The new Frank P. Doyle Library building on the Santa Rosa Campus is a four-story structure which includes Media Services, the Tutorial Center, and the Robert F. Agrella Art Gallery. At 145,000 total square feet, Doyle Library is the second largest SRJC structure.
The old Bernard C. Plover Library on SRJC's Santa Rosa Campus was designed to serve a maximum student population of 15,000—less than half of the current population. By the late 20th century, space for student seating and service areas, staff work space, book, periodical and media collections was much less than adequate, and significant technical upgrading was needed to accommodate the library's use of modern information and multimedia technologies. The need for a facility that would more adequately meet the needs of SRJC's ever-expanding student population was evident. Program planning and design began in 1993 and the new building was completed in 2006.
About Frank P. Doyle
Among his many other civic activities and accomplishments, Frank P. Doyle was the former president and co-founder of the Exchange Bank. In 1890, he co-founded the bank with his father, Manville, and in 1916, he succeeded his father as bank president. During the 1930s Depression years, Doyle obtained funds from the Federal Government's Public Works Administration to help construct buildings at SRJC. In his will, Doyle established a unique perpetual trust which would provide scholarships to "worthy young men and women attending SRJC." At the time of Mr. Doyle's death in 1948, the value of this trust was close to $600,000. In 1950, the first awards were made from the trust's dividends: $21,000 funded 95 student scholarships. Since that year, the trust has earned more than $52 million in dividends, resulting in over 83,000 Doyle scholarships to students at SRJC. Read about the Doyle Scholarship at SRJC.
- First Floor - Robert F. Agrella Art Gallery, Tutorial Center, Media Services, television studio, and technology-enhanced classrooms
- Second Floor - Learning Commons, Research Desk, Tech Gear Desk, Periodicals, Technical Services, 2nd Floor Teaching Lab, and coffee bar
- Third Floor - Library study spaces and book collections, quiet study area (by the whale sculpture), teaching classrooms, Instructional Computing, Distance Education, and the Center for Excellence in Teaching and Learning
- Fourth Floor - Course Reserves, Quiet Study Room, library study spaces and book collections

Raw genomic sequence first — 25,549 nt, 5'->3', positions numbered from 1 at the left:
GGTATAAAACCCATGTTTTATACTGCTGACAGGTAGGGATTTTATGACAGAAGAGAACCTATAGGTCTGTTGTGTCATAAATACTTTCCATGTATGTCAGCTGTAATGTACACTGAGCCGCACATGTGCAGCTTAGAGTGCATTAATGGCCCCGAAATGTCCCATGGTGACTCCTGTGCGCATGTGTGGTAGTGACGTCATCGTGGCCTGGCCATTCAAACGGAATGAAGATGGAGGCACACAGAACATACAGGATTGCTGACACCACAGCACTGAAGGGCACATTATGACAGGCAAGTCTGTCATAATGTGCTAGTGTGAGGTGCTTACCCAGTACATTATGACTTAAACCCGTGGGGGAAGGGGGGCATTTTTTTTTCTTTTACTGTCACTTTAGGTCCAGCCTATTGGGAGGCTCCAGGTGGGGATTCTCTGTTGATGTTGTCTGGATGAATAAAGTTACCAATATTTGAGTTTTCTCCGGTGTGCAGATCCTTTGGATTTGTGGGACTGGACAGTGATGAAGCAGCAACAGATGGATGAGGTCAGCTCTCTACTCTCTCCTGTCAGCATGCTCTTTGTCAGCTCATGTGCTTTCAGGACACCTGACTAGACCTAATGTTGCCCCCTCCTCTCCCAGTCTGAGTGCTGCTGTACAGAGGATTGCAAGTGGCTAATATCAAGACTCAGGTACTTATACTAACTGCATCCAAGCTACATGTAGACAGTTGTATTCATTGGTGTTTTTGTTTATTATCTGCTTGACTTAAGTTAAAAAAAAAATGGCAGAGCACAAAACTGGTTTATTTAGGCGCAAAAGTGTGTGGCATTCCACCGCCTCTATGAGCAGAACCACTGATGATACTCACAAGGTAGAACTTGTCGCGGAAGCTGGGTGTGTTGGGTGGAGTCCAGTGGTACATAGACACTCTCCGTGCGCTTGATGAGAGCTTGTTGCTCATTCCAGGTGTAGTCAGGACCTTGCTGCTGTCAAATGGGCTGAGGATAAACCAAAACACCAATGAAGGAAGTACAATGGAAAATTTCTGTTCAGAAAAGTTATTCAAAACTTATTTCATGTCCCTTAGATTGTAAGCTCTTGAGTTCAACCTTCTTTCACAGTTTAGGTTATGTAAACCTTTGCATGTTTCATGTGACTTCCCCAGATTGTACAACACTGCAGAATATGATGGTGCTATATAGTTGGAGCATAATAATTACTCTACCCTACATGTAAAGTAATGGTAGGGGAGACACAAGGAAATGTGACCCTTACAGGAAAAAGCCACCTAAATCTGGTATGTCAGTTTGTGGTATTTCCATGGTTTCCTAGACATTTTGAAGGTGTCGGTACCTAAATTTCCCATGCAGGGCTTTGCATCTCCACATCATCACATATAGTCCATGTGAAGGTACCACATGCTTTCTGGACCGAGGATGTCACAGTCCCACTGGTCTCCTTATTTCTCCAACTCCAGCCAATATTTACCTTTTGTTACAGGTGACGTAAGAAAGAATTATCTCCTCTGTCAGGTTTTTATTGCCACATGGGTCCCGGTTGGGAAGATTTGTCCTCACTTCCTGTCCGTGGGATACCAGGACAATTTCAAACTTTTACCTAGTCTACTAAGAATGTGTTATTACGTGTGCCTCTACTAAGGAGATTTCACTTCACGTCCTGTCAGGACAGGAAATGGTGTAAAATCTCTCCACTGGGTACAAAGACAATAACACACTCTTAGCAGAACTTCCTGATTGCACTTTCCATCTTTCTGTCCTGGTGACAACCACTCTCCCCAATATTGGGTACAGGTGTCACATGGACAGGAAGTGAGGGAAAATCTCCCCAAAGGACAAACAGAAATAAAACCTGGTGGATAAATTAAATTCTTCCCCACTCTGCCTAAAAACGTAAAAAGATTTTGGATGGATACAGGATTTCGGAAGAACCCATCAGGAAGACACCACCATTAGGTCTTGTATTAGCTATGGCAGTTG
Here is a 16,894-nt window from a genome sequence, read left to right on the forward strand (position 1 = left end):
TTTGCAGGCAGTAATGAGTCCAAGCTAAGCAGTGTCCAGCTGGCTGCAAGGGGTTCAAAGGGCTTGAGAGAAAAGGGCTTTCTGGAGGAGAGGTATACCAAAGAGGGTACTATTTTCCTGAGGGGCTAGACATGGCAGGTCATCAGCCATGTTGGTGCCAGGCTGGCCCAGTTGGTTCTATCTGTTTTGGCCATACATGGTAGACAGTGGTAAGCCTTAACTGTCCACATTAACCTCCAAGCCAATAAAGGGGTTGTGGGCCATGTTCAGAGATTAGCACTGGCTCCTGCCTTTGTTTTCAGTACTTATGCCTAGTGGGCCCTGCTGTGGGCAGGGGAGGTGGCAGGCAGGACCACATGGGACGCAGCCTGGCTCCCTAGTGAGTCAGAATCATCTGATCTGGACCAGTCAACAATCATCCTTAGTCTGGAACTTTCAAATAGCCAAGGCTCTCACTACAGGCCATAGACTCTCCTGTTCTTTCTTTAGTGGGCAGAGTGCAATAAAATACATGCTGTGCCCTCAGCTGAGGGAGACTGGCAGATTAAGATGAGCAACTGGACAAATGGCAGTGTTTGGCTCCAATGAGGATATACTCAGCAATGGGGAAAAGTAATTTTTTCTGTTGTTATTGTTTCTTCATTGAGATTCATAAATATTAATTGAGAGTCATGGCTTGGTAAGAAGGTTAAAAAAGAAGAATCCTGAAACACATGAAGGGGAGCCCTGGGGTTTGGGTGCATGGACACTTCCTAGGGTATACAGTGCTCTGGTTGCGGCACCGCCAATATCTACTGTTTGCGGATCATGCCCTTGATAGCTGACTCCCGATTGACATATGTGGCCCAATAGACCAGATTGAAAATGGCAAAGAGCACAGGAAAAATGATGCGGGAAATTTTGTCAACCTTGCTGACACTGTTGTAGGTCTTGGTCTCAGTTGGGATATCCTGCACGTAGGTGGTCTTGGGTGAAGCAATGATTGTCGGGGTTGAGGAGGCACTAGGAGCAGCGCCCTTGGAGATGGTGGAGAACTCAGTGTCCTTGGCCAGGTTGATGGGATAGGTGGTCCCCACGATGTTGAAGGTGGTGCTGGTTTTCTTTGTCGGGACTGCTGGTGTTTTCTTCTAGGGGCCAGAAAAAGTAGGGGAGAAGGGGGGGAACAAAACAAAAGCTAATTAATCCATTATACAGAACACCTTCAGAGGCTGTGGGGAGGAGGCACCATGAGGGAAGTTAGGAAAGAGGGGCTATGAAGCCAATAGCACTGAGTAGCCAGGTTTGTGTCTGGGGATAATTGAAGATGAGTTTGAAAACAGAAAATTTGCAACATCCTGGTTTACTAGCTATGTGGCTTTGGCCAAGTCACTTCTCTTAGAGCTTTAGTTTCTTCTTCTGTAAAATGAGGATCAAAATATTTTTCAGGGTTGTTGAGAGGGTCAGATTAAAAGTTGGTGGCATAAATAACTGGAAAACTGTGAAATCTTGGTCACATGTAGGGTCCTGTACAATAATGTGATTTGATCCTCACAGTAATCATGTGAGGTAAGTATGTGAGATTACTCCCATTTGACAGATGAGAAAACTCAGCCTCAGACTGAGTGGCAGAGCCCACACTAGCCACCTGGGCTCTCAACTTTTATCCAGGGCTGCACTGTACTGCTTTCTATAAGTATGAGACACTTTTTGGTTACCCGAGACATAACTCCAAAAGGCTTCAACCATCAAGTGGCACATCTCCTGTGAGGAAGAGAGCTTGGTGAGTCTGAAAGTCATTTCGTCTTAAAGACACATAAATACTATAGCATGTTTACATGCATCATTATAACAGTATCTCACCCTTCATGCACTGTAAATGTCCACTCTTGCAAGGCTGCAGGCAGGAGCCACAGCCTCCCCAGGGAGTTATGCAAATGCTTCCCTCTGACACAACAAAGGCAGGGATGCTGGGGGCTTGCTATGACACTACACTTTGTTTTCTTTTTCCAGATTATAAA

Designed in colors that reflect Sonoma County's natural environment—the green of the oak trees and gold of the grasses on the hillsides—the new building offers the opportunity to provide expanded features and services:
- 145,000 total square feet: 99,000 assigned (usable) square feet with 1,045 student seats in a variety of configurations, including individual carrels and 27 group study rooms
- Wireless technology throughout the facility
- 280 computer workstations and a laptop checkout program
- A white noise generator to block ambient sounds and maintain quiet zones
- Media viewing rooms and 21 carrels for faculty-assigned viewing of instructional films and videos
- Digital color television studio and two large technology-enriched classrooms for video conferencing and distance learning
Great care has been taken to make the building energy efficient and environmentally friendly. This includes many features, such as:
- A rooftop array of 77 KW photovoltaic solar panels that generate a significant amount of the electricity used in the building, estimated to save the College between $20,000 and $30,000 per year in energy costs
- An air conditioning system that makes 350 tons of ice at night, when energy costs are lowest, then circulates water through the ice during the day to chill it before sending it through the building
- Flat panel computer monitors to generate less heat than traditional monitors
- Over 80% of roof and ceiling tile contents derived from recycled materials
- Recycled materials used in carpets and upholstery fabrics
- Green and nontoxic building materials used whenever possible to reduce outgassing and the use of nonrenewable petroleum-based resources
- Strategic placement of the building's many ceiling-to-floor windows and skylights to maximize the use of natural sunlight
- Motion sensors to automatically turn off lighting when users leave study rooms and offices